America’s Fascination With Military Aircraft in Entertainment and Real Life

Every year nearly 11 million people catch a Blue Angels United States Navy air show, and the US military currently boasts 1,047,223 active duty soldiers. As of 2021, the estimated number of retired military members stood at a massive 2.19 million. Meanwhile, Top Gun: Maverick has raked in a domestic box office showing of $474.8 million and $427.1 million overseas.

If you’re wondering what all these stats have in common, it’s America’s intense fascination with military aircraft. The Blue Angles and the Thunderbirds are aircraft squadrons that showcase the skills and prowess of the US Military’s best F/A-18 E/F Super Hornet fighter jet for the US Navy and the F-16 Fighting Falcon for the US Air Force, respectively.

Top Gun’s Planes

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Image credit: Ali _Cobanoglu/Shutterstock

When the original Top Gun came out in 1986, several planes were featured in the movie that showcased a well-known cast: Tom Cruise, Val Kilmer, Kelly McGillis, and Anthony Edwards all put on their A-game to make this – ahead of its time – military movie.

  • F-14A Tomcat is the plane flown by Peter “Maverick” Mitchell and his best friend and co-pilot, Nick “Goose” Bradshaw.
  • F-5E Tiger III-this fighter jet and its two-seat sibling, the F-5F, were the ‘Mig-28s’ in this iconic movie.
  • A-4 Skyhawk-this sleek plane was flown in Top Gun by Jester and Viper.

In the sequel to Top Gun, Top Gun: Maverick, we see Bradshaw’s son, Lt. Bradley “Rooster” Bradshaw, face off with Maverick when he enters Top Gun, a top-notch training course to push out the Navy’s best aviators.

“Bond,” an instructor at the Navy Strike Fighter Tactics Instructor program, SFTI for short and pronounced “siftee,” said this about the program commonly known as TOPGUN. “The TOPGUN course, while challenging, is rewarding,” said ‘Bond.’ “You learn how to become a better instructor, and you learn how to fly the aircraft in ways you’ve never done before.”

“Storc,” another instructor at TOPGUN, said this about the training program. “One of the points here at TOPGUN isn’t just to make the guys good in the jet. It’s to make them effective teachers. It’s not an evaluation course; it’s a course of teaching.”

Teaching and training go hand in hand, but that’s not all there is to be in the armed forces. In order to keep the military’s numbers where they want them to be, top brass train recruiters to find new recruits to join the ranks of enlisted soldiers. Becoming an officer usually requires college-level education or a place at one of the military’s training academies.

Karl Sander, a retired Lieutenant Commander in the US Navy, spoke about the military’s angle on recruitment when Top Gun came out. “The Navy does, in a sense, market aviation. The Navy actively supported both Top Gun (1986) and Top Gun: Maverick (2022), seeing a documented ‘bump’ in recruiting after the original 1986 film debuted.”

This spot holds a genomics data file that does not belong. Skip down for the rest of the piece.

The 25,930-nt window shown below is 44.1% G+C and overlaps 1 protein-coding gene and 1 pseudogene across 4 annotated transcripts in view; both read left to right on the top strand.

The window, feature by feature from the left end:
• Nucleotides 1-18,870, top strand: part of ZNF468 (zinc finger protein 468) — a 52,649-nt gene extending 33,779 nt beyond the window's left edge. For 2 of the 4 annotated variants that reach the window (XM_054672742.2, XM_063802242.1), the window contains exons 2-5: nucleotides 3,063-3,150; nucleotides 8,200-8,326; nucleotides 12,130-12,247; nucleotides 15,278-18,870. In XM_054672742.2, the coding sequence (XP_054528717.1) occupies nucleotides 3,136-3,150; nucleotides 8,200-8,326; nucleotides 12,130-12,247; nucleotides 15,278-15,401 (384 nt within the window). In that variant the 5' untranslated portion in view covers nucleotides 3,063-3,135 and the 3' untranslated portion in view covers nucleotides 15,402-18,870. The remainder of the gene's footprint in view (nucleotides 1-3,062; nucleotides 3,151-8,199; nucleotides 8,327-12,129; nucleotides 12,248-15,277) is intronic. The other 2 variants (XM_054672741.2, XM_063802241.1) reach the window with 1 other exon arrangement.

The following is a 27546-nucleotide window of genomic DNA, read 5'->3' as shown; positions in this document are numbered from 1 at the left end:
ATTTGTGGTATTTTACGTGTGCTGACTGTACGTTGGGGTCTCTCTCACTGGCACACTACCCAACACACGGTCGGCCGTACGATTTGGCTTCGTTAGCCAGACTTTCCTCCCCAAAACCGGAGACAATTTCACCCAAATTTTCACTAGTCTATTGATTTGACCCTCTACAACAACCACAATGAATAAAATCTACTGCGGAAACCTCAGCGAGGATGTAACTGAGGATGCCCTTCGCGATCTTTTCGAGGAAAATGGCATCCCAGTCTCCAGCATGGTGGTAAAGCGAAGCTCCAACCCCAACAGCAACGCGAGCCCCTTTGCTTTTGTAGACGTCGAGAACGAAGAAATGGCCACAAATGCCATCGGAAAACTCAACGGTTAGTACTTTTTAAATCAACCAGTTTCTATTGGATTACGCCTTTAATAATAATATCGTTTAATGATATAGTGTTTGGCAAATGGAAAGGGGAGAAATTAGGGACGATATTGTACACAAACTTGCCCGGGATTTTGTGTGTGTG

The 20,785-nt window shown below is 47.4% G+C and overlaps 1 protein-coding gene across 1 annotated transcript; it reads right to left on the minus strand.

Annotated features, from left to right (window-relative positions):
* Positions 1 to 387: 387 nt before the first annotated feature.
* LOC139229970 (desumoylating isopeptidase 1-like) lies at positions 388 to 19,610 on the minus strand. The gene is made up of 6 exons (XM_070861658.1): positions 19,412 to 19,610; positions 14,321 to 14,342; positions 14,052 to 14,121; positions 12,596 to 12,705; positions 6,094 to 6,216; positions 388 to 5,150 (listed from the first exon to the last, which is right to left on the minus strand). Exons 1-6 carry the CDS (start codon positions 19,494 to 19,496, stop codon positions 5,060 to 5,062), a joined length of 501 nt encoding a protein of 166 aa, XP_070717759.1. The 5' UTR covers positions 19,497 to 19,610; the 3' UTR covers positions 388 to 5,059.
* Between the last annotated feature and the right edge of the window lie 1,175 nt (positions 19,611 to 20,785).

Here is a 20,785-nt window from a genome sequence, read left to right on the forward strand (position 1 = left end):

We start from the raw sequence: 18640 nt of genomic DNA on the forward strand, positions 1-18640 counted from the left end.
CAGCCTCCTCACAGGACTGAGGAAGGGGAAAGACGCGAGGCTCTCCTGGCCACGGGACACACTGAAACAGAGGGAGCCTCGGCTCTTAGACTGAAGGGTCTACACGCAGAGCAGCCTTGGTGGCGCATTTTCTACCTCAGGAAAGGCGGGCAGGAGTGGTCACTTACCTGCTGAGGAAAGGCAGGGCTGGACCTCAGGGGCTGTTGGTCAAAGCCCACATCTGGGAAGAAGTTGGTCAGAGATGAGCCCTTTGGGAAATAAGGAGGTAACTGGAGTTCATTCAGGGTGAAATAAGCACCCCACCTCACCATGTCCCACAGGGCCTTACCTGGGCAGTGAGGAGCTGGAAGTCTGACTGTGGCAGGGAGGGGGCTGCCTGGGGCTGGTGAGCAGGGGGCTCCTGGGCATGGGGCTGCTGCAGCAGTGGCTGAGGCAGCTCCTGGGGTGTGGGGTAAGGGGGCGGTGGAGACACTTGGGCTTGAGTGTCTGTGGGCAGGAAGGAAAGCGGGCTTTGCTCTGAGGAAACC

America’s fascination with military aircraft goes far beyond popular movie reels. Since planes became available for combat and transportation in 1909, with Orville Wright’s Model A Flyer, America has been enamored with creating and flying the best in aviation and military technology.

Over the six branches of the US military: Navy and US Marines, Army, Air Force, and Space Force, and Coast Guard, there are at least 161 active duty planes, and while some overlap branches like the F/A-18 E/F Super Hornet, all have their place and purpose for facilitating America’s best interests on land, sea, and air.

Military Might in Movies

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Image Credit: Martin Charles Hatch/Shutterstock

Whether you’re a fan of shows like M*A*S*H and movies like Red Dawn (1984) and Top Gun (1986), or you prefer newer offerings like 1917 (2020), The Last Full Measure (2020)or 12 Strong (2018), there’s no substitute for the military prowess and might that’s shown in great shows and movies.

For instance, Black Hawk Down (2001) showed the incredible bravery of the US soldiers who risked their lives to save a unit of Army Rangers who had been cut off and surrounded by Somali militia when their Black Hawk helicopter was shot down.

Despite the filmmaker’s best efforts, however, no movie can capture the intensely sacrificial gift that is given in the name of freedom when soldiers put themselves on the frontline for their fellow citizens, and rarely does a movie give enough credit where credit is due, even under the best of circumstances.

In Black Hawk Down, the soldiers of the 10th Mountain Division from Fort Drum are mentioned in passing but never credited with the fight they fought to ensure Delta Force and other US soldiers could rescue that Army Ranger unit, nor does it due justice to the 18 soldiers who gave the ultimate sacrifice on the wartorn streets of Mogadishu, Somalia in October 1993.

However, that’s not usually what one expects when picking a movie about war or military might to watch. Because no matter who gets credit and who doesn’t, viewers are there for the entertainment, and when it comes to movies about war, wartime, or the military in general, they usually bring joy in spades.

Stealth and Dominance

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Image Credit: Everett Collection/Shutterstock

The natural competitiveness of the American spirit has pushed the US Armed Forces to be the absolute best. To accomplish this, the then Secretary of Defense, Harold Brown, announced in 1980 a program to produce aircraft virtually undetectable by radar at normal combat ranges. In 1983, the first aircraft of its kind, the F-117A Nighthawk ground-attack fighter, was rolled off the production line.